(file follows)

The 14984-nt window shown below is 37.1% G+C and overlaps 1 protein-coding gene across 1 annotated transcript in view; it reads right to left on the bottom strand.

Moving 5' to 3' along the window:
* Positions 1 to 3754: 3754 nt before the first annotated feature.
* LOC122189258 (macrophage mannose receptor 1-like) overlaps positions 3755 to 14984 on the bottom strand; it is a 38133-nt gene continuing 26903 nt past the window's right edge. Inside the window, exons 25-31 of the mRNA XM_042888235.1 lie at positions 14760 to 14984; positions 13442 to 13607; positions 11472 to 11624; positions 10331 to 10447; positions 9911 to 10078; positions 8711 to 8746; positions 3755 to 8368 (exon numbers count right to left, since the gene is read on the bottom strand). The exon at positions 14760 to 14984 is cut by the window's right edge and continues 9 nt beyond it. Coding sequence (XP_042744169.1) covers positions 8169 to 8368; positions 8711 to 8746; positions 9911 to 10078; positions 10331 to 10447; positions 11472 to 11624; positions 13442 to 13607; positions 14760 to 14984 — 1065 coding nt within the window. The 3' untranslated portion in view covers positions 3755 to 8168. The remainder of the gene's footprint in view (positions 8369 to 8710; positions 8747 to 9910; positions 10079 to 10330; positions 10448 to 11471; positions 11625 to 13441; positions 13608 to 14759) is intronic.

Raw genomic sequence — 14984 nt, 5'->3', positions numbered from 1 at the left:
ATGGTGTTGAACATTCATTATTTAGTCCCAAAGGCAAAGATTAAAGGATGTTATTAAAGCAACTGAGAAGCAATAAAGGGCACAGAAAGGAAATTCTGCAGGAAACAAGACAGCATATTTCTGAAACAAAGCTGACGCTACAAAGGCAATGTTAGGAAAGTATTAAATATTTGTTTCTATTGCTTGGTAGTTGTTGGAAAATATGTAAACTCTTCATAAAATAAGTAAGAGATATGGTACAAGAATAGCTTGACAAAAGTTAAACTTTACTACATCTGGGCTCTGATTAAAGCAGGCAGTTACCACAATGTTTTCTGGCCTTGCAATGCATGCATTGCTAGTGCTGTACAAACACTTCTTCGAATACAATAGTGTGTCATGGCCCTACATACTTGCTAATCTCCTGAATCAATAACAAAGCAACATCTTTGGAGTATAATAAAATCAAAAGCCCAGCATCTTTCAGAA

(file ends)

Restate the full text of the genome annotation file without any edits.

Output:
The 14984-nt window shown below is 37.1% G+C and overlaps 1 protein-coding gene across 1 annotated transcript in view; it reads right to left on the bottom strand.

Moving 5' to 3' along the window:
* Positions 1 to 3754: 3754 nt before the first annotated feature.
* LOC122189258 (macrophage mannose receptor 1-like) overlaps positions 3755 to 14984 on the bottom strand; it is a 38133-nt gene continuing 26903 nt past the window's right edge. Inside the window, exons 25-31 of the mRNA XM_042888235.1 lie at positions 14760 to 14984; positions 13442 to 13607; positions 11472 to 11624; positions 10331 to 10447; positions 9911 to 10078; positions 8711 to 8746; positions 3755 to 8368 (exon numbers count right to left, since the gene is read on the bottom strand). The exon at positions 14760 to 14984 is cut by the window's right edge and continues 9 nt beyond it. Coding sequence (XP_042744169.1) covers positions 8169 to 8368; positions 8711 to 8746; positions 9911 to 10078; positions 10331 to 10447; positions 11472 to 11624; positions 13442 to 13607; positions 14760 to 14984 — 1065 coding nt within the window. The 3' untranslated portion in view covers positions 3755 to 8168. The remainder of the gene's footprint in view (positions 8369 to 8710; positions 8747 to 9910; positions 10079 to 10330; positions 10448 to 11471; positions 11625 to 13441; positions 13608 to 14759) is intronic.

Raw genomic sequence — 14984 nt, 5'->3', positions numbered from 1 at the left:
ATGGTGTTGAACATTCATTATTTAGTCCCAAAGGCAAAGATTAAAGGATGTTATTAAAGCAACTGAGAAGCAATAAAGGGCACAGAAAGGAAATTCTGCAGGAAACAAGACAGCATATTTCTGAAACAAAGCTGACGCTACAAAGGCAATGTTAGGAAAGTATTAAATATTTGTTTCTATTGCTTGGTAGTTGTTGGAAAATATGTAAACTCTTCATAAAATAAGTAAGAGATATGGTACAAGAATAGCTTGACAAAAGTTAAACTTTACTACATCTGGGCTCTGATTAAAGCAGGCAGTTACCACAATGTTTTCTGGCCTTGCAATGCATGCATTGCTAGTGCTGTACAAACACTTCTTCGAATACAATAGTGTGTCATGGCCCTACATACTTGCTAATCTCCTGAATCAATAACAAAGCAACATCTTTGGAGTATAATAAAATCAAAAGCCCAGCATCTTTCAGAA